The Ohio State University Touring Company partnered with the United Service Organization (USO) and the American Educational Theatre Association (AETA) to perform the musical “Stop the World – I Want to Get Off” for troops in the Northeast Area. The students performed in front of troops as part of the North Atlantic Command Tour, which visited: Greenland, Labrador, Newfoundland, Iceland.  Ohio State was given this opportunity to perform abroad by applying to the USO directly and was one of a select few universities to be chosen.

George Crepeau

George Crepeau

The musical comedy centers around the life of a character named Littlechap “whose ambition and good luck lead him to…success”[1]. Ted Pettit played the main character and was supported by Bev Pettit.  Dr. Crepeau, director of the musical, managed to help his cast perform a difficult musical to a well deserving audience outside of the United States.  Because of the demands of the musical, students were required to continue rehearsals abroad.

This was one of many trips that Dr. Crepeau would take his students on during his tenure at OSU. In 1984 Dr. Crepeau would take his other students to Berlin and Moscow to see several different musicals and plays as part of a larger effort to introduce students to different types of theatre.

According to the financial statements, the tour cost $935.24 to produce. $384.61 was spent on costumes, $204.47 on lighting, $55.86 on shipping charges, $194.07 on Hardware and misc., $15 on make-up, $10.39 on music, and $70.84 on publicity.

AETAOverall, the tour was a great experience for the students to perform at venues and for diverse audiences which would not have been possible without the USO and AETA. Most importantly thought, it gave the University a chance to give back to U.S. troops stationed abroad during a time when many other students across the country began protesting the Vietnam War and those serving in the military.

Information for this blog was provided by the newly accessioned materials from the Department of Theatre.

[1] Fenton, Charles G. “‘Stop the World’ Triumphs in U – Hall.” OSU Lantern [Columbus] 1 Dec. 1965: n. pag. Print.

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Population Research Seed Grants – Call for Proposals https://library.osu.edu/blogs/researchcommons/2015/11/06/population-research-seed-grants/ https://library.osu.edu/blogs/researchcommons/2015/11/06/population-research-seed-grants/#comments Fri, 06 Nov 2015 14:48:09 +0000 Jeff Agnoli http://library.osu.edu/blogs/researchcommons/?p=4194 Institute for Population Research 2016 Seed Grant Announcement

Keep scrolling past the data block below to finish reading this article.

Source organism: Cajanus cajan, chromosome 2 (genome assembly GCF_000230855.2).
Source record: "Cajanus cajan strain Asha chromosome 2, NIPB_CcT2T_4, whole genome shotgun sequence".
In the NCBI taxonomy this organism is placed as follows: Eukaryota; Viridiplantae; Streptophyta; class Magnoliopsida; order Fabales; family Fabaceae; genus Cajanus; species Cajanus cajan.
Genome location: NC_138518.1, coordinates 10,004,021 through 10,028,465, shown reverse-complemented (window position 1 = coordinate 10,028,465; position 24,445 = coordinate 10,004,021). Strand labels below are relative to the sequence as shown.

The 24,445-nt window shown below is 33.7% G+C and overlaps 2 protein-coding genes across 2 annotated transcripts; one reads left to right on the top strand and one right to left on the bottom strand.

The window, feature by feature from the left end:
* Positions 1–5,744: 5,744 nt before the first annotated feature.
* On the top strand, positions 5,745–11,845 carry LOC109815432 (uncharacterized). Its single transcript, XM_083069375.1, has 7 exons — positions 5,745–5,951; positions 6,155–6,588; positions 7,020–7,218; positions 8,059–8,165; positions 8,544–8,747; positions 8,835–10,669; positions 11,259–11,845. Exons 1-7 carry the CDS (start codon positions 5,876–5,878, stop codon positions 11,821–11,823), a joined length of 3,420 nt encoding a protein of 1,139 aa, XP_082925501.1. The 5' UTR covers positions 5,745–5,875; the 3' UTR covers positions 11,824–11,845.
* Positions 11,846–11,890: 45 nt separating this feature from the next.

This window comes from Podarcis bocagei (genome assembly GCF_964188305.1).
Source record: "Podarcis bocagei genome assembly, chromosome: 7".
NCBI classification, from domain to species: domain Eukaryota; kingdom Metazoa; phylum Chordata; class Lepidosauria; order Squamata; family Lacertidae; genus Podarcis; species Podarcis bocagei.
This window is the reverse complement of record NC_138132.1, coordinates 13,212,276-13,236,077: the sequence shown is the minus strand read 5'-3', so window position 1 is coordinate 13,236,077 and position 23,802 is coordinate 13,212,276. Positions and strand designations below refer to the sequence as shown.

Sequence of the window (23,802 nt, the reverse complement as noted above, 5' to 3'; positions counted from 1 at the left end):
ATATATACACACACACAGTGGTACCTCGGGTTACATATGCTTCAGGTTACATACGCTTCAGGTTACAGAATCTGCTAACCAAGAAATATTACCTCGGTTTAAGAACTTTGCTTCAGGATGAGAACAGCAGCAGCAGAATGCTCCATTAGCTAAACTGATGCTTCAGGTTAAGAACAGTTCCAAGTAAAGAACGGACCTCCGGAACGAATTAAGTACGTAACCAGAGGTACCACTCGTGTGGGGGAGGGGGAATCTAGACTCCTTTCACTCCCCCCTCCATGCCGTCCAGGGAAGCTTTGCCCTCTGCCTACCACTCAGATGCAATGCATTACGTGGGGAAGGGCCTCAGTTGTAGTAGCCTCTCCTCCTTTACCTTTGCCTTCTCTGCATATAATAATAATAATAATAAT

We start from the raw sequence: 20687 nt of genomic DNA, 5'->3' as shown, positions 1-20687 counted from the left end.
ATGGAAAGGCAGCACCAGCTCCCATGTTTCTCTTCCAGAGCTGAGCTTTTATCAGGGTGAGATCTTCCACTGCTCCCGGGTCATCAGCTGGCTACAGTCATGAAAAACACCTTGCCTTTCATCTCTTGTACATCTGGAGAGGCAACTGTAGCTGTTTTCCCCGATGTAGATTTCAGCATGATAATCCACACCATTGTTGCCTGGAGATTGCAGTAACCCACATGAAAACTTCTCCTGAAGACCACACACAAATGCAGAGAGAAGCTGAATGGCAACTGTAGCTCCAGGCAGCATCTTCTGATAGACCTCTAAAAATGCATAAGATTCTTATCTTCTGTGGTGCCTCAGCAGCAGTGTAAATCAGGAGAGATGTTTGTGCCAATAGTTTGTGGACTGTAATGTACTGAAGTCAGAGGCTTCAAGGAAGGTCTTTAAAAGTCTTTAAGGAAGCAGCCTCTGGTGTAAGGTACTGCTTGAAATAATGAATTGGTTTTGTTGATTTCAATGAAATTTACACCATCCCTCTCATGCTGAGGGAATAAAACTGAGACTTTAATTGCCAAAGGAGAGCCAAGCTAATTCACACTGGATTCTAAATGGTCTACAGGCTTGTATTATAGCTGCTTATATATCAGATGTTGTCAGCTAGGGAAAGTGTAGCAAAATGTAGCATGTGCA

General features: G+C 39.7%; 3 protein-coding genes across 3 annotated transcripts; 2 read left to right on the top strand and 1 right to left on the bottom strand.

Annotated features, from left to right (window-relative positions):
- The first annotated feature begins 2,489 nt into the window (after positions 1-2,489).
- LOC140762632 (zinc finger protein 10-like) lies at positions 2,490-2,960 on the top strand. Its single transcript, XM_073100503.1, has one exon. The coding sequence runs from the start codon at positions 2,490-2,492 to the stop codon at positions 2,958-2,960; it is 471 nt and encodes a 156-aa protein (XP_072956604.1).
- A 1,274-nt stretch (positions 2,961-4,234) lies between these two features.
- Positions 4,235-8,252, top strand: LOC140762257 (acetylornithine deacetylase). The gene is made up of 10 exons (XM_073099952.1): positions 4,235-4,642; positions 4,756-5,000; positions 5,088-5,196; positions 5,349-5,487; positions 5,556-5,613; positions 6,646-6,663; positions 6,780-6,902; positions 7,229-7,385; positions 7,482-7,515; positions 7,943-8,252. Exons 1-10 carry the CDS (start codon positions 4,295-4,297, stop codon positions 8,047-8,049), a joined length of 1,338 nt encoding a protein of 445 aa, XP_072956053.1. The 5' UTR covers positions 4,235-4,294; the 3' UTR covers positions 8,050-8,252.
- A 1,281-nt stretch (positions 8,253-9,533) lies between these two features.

Deadline for applications: Wed, Dec 9, 2015, 4:00 p.m.

IPR offers seed grants to nurture research projects consistent with IPR’s mission to promote population science research. IPR favors multi-disciplinary collaboration. Applications from junior faculty and from faculty new to population and health research are especially encouraged.

Funding for this seed grant program is drawn primarily from IPR’s NICHD P2C award. See below for the scientific mission of the NICHD Population Dynamics Branch [PDB]. Priority is given to research which falls within one or more of IPR’s four thematic areas: (i) Fertility and Reproductive Health; (ii) Union Formation/Dissolution; (iii) Health and Development through the Life Course; (iv) Migration. If you are unsure if your research fits, you are welcome to discuss with IPR Director John Casterline.

See: https://ipr.osu.edu/seedgrants for examples of past IPR seed grants.

The goal of this program is to seed projects which have the potential to compete successfully for external awards — NIH, NSF or other agencies that fund research encompassed by the NICHD/IPR mission. Hence it is expected that seed grants will lead to the submission of a grant proposal. It is also expected that IPR will receive a portion of the indirects (e.g. 10%-20%) when an external award is secured.

The structure of seed grant projects, and the activities which they fund, can take many forms. IPR is deliberately flexible, within the boundaries set by the above criteria. In general, seed grant projects fall into one of two classes:

  1. Small and focused. This class is the “traditional” IPR seed grant. Typically these projects have 1-2 investigators, 12 months’ duration (with option for no-cost extension), and a budget of $15,000 – $30,000. R01, R21, and R03 applications to NIH are common outcomes.
  2. Large multi-investigator project. These projects should involve 3+ investigators; maximum duration is 24 months, and maximum budget is $75,000. The expected outcome is a program project submission to NIH (P01), multiple NIH R01 applications, or the equivalent. IPR has established this new mechanism because of an appreciation for the challenge of organizing the scientific team and preparing the preliminary evidence and infrastructure required to compete successfully for external funding for large projects. IPR gives priority to interdisciplinary teams of scholars who propose projects with innovative scientific aims and/or research designs, projects which will contribute to building IPR as a research center, and projects which effectively take advantage of other emerging strengths and investments at Ohio State, in particular the Discovery Theme initiatives.

Application Format and Deadlines

Applications must comply with IPR application format. Please contact Jill Morris [morris.856@osu.edu] for templates.